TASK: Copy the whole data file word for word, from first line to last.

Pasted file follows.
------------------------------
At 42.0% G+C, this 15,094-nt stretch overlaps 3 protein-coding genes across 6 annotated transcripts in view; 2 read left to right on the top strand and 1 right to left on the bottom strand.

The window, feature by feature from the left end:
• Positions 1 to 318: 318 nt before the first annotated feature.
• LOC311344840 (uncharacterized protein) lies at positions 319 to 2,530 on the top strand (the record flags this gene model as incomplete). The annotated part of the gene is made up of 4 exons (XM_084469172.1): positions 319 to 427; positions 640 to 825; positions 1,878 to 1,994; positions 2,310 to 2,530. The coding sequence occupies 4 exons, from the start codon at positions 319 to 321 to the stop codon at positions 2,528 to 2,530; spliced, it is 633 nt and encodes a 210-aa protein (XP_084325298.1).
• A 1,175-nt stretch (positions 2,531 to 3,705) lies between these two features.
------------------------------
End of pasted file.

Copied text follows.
At 42.0% G+C, this 15,094-nt stretch overlaps 3 protein-coding genes across 6 annotated transcripts in view; 2 read left to right on the top strand and 1 right to left on the bottom strand.

The window, feature by feature from the left end:
• Positions 1 to 318: 318 nt before the first annotated feature.
• LOC311344840 (uncharacterized protein) lies at positions 319 to 2,530 on the top strand (the record flags this gene model as incomplete). The annotated part of the gene is made up of 4 exons (XM_084469172.1): positions 319 to 427; positions 640 to 825; positions 1,878 to 1,994; positions 2,310 to 2,530. The coding sequence occupies 4 exons, from the start codon at positions 319 to 321 to the stop codon at positions 2,528 to 2,530; spliced, it is 633 nt and encodes a 210-aa protein (XP_084325298.1).
• A 1,175-nt stretch (positions 2,531 to 3,705) lies between these two features.